As an employee in Hawaii, you expect your workplace to be free of toxicity and inappropriate behavior. Unfortunately, in spite of the law making it illegal, sexual harassment still occurs in many workplaces and in social situations. If you believe you or someone else has been a victim, it’s important to know the signs of sexual harassment.
Constantly flirting without consent
While flirting, in general, is often not considered sexual harassment, it can become that way. If a person constantly flirts with a person even after that person let them know that they were not interested, it constitutes harassment. When this occurs in the workplace, it can make things extremely uncomfortable for the object of the flirtation.
Sexual jokes and conversations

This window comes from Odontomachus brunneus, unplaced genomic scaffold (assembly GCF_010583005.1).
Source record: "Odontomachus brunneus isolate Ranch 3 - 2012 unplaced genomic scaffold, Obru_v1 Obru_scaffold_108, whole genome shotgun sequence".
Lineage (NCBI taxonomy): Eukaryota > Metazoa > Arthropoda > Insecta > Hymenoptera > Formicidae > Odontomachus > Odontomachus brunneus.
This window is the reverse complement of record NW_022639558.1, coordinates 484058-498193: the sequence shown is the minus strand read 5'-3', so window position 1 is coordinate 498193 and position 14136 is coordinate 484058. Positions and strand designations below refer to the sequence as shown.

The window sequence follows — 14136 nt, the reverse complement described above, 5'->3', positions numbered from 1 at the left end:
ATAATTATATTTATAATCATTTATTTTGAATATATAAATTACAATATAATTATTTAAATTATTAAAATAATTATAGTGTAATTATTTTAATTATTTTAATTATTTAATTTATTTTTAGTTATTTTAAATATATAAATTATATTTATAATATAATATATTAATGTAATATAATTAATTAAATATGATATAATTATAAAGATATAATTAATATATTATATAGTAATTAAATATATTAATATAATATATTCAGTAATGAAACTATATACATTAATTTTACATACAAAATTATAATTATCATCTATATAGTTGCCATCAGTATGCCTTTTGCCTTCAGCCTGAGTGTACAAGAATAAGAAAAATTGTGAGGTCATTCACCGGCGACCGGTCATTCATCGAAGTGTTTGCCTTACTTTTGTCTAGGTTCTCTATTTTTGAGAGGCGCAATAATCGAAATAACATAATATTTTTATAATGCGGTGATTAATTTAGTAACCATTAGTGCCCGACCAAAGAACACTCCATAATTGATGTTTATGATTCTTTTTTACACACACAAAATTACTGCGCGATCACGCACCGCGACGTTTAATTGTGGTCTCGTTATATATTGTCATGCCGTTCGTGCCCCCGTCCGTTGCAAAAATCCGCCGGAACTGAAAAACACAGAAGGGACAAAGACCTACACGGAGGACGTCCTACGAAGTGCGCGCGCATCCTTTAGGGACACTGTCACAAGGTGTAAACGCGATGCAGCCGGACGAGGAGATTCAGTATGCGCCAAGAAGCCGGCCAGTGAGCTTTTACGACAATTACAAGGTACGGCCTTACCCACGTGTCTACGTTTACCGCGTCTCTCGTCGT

Friends may sometimes make jokes and conversations that may be sexual in nature. While it’s fine among friends, that isn’t the case in the workplace. These types of conversations and jokes can make people uncomfortable and can even be considered sexual harassment.
Whether the comments are made directly or indirectly, they can make the workplace feel hostile. Even those who try to simply laugh it off may feel inwardly uncomfortable but not speak up.
Comments about one’s physical appearance
Paying compliments in the workplace is fine. However, when those compliments are specifically about a part of a person’s appearance, such as their backside or breasts, it’s a form of sexual harassment. Simply saying, “I like your blouse” is an acceptable compliment. On the other hand, telling a coworker, “Those pants really hug your butt” is sexual harassment.
Stalking someone digitally
Sexual harassment can also be done digitally and online. Whether the person does it through social media or through text messaging, if they make contact with a coworker at strange hours, it is a subtle form of sexual harassment. They might even make it seem as though they’re making the contact for work-related reasons. If the other person tells them to stop contacting them and it continues, that’s considered sexual harassment.